Existing-home sales at highest level in 3 years
The number of homes for sale continues to fall, and the median price continues to rise. Distressed sales are making up a smaller proportion of deals.
Sales of existing homes continued to rise in November, hitting their highest level in three years.
At the current pace, 5.04 million existing homes would be sold in 2012. That’s up 14.5% over last November, the National Association of Realtors reported.
Sales were up 5.9% percent from October. The national median home price was $180,600, up 10.1% from a year ago. November marked the ninth month of year-over-year price increases.
Post continues below
"Momentum continues to build in the housing market from growing jobs and a bursting out of household formation," Lawence Yun, the NAR’s chief economist, said in a news release. "With lower rental vacancy rates and rising rents, combined with still historically favorable affordability conditions, more people are buying homes.”
The number of homes for sale continued to fall, which is likely contributing to price increases. In November, 2.03 million existing homes were listed for sale, enough to last 4.8 months at the current sales rate and 22.5% fewer than last year. A six-month supply is considered a balanced market.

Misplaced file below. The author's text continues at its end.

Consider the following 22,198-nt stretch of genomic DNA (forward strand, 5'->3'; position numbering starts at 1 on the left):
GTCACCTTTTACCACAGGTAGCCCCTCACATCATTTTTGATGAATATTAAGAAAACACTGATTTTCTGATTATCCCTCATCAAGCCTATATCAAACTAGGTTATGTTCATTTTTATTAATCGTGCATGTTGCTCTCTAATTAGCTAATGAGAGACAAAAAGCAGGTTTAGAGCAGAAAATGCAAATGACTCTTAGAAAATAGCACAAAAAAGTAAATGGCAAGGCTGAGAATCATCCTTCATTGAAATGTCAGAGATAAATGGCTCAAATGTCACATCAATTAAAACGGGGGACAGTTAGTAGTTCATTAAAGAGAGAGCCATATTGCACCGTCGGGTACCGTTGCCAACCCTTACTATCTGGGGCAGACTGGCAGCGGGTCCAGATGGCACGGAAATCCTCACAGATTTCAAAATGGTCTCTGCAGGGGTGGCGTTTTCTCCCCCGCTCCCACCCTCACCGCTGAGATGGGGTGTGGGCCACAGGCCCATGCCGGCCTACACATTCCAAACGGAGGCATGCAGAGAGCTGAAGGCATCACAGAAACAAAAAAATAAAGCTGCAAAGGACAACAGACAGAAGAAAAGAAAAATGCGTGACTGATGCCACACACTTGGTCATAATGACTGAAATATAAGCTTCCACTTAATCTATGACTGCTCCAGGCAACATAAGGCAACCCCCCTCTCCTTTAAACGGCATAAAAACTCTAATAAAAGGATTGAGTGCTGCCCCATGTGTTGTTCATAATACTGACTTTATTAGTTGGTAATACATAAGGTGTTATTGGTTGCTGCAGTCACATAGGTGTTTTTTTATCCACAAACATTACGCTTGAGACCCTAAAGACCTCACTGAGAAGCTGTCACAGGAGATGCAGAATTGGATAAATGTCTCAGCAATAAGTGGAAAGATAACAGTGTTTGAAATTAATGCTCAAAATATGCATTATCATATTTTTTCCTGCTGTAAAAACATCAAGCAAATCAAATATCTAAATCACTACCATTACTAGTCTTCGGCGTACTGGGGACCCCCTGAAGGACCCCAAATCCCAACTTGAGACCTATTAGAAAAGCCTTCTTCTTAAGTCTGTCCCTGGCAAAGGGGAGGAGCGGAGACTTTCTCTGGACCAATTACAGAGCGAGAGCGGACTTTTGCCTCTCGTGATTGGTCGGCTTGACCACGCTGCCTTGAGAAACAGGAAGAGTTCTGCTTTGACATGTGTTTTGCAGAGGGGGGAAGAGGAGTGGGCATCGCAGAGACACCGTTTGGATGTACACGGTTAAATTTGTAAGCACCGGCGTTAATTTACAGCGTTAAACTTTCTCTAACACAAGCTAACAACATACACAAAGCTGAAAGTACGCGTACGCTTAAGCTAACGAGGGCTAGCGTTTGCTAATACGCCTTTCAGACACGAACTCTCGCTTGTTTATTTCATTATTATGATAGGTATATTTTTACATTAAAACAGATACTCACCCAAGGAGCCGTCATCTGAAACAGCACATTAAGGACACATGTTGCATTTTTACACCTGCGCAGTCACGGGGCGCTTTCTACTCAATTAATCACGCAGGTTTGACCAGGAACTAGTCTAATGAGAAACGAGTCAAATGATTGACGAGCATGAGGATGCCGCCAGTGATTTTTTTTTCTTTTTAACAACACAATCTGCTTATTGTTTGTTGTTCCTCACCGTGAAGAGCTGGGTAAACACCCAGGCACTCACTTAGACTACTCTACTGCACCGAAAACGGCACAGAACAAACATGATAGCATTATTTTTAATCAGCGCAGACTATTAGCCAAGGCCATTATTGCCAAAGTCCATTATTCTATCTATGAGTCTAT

The last time fewer existing homes were for sale was December 2001, and the current supply is the lowest since September 2005, when there was a 4.6-month supply for sale.
First-time buyers made up a smaller proportion of all buyers than they did a year ago -- 30% versus 35%. The investor share remained the same, at 19%. That suggests move-up buyers are inching back into the game. All-cash sales accounted for 30% of sales, up slightly from 28% last November.
The percentage of sold homes that were distressed sales stood at 22%, down from last November’s 29%. Yun predicted the percentage of distressed properties, which usually sell at a discount, would fall into the teens next year.
"Existing-home sales have improved this year," Joseph Trevisani, the chief market strategist for Worldwide Markets, told Reuters. "Purchases are supported by the lowest mortgage rates on record. The housing market is considerably weaker than the statistics portray. Jobs, not interest rates, are the key to further improvement, but those lower rates from the Fed are putting the dollar on the defensive."